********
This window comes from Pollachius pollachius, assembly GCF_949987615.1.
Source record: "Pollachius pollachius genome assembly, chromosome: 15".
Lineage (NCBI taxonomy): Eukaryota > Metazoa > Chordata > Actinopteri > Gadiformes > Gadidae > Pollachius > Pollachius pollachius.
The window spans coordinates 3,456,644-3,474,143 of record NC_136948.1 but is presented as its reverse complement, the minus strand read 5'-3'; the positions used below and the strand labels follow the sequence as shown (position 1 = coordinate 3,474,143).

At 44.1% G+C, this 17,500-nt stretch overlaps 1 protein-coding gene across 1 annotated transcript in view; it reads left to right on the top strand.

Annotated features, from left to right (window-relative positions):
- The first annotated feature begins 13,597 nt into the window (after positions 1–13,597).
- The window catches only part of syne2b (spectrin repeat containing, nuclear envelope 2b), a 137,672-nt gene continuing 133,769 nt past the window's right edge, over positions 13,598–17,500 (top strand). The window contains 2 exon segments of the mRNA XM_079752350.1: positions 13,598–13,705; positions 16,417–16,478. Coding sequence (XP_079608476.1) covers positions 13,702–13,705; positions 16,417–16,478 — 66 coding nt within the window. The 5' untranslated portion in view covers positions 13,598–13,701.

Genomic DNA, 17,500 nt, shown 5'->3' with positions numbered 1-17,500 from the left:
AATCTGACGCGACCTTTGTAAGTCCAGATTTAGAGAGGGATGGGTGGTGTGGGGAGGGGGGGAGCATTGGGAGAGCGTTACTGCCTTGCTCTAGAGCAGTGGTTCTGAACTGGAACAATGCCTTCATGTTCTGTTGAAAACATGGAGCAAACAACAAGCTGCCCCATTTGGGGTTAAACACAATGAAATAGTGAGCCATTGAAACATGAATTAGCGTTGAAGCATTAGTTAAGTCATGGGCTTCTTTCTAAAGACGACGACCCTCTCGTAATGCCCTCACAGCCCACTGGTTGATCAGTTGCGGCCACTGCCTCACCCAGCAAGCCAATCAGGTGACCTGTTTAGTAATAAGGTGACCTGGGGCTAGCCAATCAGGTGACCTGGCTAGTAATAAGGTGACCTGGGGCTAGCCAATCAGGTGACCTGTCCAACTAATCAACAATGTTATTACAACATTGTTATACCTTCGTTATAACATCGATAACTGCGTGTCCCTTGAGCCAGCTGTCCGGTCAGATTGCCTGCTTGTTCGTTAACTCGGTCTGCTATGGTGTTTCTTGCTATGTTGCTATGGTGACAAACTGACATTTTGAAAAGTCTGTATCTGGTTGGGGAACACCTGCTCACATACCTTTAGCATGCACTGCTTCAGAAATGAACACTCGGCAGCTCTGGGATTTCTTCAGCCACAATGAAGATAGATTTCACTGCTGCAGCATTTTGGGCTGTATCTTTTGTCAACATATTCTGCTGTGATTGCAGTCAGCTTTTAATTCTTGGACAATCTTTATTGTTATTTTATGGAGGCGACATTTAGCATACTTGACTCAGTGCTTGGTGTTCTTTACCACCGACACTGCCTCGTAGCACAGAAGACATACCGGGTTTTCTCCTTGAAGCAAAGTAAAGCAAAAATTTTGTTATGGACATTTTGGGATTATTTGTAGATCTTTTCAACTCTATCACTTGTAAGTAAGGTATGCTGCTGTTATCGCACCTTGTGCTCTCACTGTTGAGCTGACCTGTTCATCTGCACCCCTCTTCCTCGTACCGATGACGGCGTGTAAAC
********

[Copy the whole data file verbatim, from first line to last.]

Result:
This window comes from Pollachius pollachius, assembly GCF_949987615.1.
Source record: "Pollachius pollachius genome assembly, chromosome: 15".
Lineage (NCBI taxonomy): Eukaryota > Metazoa > Chordata > Actinopteri > Gadiformes > Gadidae > Pollachius > Pollachius pollachius.
The window spans coordinates 3,456,644-3,474,143 of record NC_136948.1 but is presented as its reverse complement, the minus strand read 5'-3'; the positions used below and the strand labels follow the sequence as shown (position 1 = coordinate 3,474,143).

At 44.1% G+C, this 17,500-nt stretch overlaps 1 protein-coding gene across 1 annotated transcript in view; it reads left to right on the top strand.

Annotated features, from left to right (window-relative positions):
- The first annotated feature begins 13,597 nt into the window (after positions 1–13,597).
- The window catches only part of syne2b (spectrin repeat containing, nuclear envelope 2b), a 137,672-nt gene continuing 133,769 nt past the window's right edge, over positions 13,598–17,500 (top strand). The window contains 2 exon segments of the mRNA XM_079752350.1: positions 13,598–13,705; positions 16,417–16,478. Coding sequence (XP_079608476.1) covers positions 13,702–13,705; positions 16,417–16,478 — 66 coding nt within the window. The 5' untranslated portion in view covers positions 13,598–13,701.

Genomic DNA, 17,500 nt, shown 5'->3' with positions numbered 1-17,500 from the left:
AATCTGACGCGACCTTTGTAAGTCCAGATTTAGAGAGGGATGGGTGGTGTGGGGAGGGGGGGAGCATTGGGAGAGCGTTACTGCCTTGCTCTAGAGCAGTGGTTCTGAACTGGAACAATGCCTTCATGTTCTGTTGAAAACATGGAGCAAACAACAAGCTGCCCCATTTGGGGTTAAACACAATGAAATAGTGAGCCATTGAAACATGAATTAGCGTTGAAGCATTAGTTAAGTCATGGGCTTCTTTCTAAAGACGACGACCCTCTCGTAATGCCCTCACAGCCCACTGGTTGATCAGTTGCGGCCACTGCCTCACCCAGCAAGCCAATCAGGTGACCTGTTTAGTAATAAGGTGACCTGGGGCTAGCCAATCAGGTGACCTGGCTAGTAATAAGGTGACCTGGGGCTAGCCAATCAGGTGACCTGTCCAACTAATCAACAATGTTATTACAACATTGTTATACCTTCGTTATAACATCGATAACTGCGTGTCCCTTGAGCCAGCTGTCCGGTCAGATTGCCTGCTTGTTCGTTAACTCGGTCTGCTATGGTGTTTCTTGCTATGTTGCTATGGTGACAAACTGACATTTTGAAAAGTCTGTATCTGGTTGGGGAACACCTGCTCACATACCTTTAGCATGCACTGCTTCAGAAATGAACACTCGGCAGCTCTGGGATTTCTTCAGCCACAATGAAGATAGATTTCACTGCTGCAGCATTTTGGGCTGTATCTTTTGTCAACATATTCTGCTGTGATTGCAGTCAGCTTTTAATTCTTGGACAATCTTTATTGTTATTTTATGGAGGCGACATTTAGCATACTTGACTCAGTGCTTGGTGTTCTTTACCACCGACACTGCCTCGTAGCACAGAAGACATACCGGGTTTTCTCCTTGAAGCAAAGTAAAGCAAAAATTTTGTTATGGACATTTTGGGATTATTTGTAGATCTTTTCAACTCTATCACTTGTAAGTAAGGTATGCTGCTGTTATCGCACCTTGTGCTCTCACTGTTGAGCTGACCTGTTCATCTGCACCCCTCTTCCTCGTACCGATGACGGCGTGTAAAC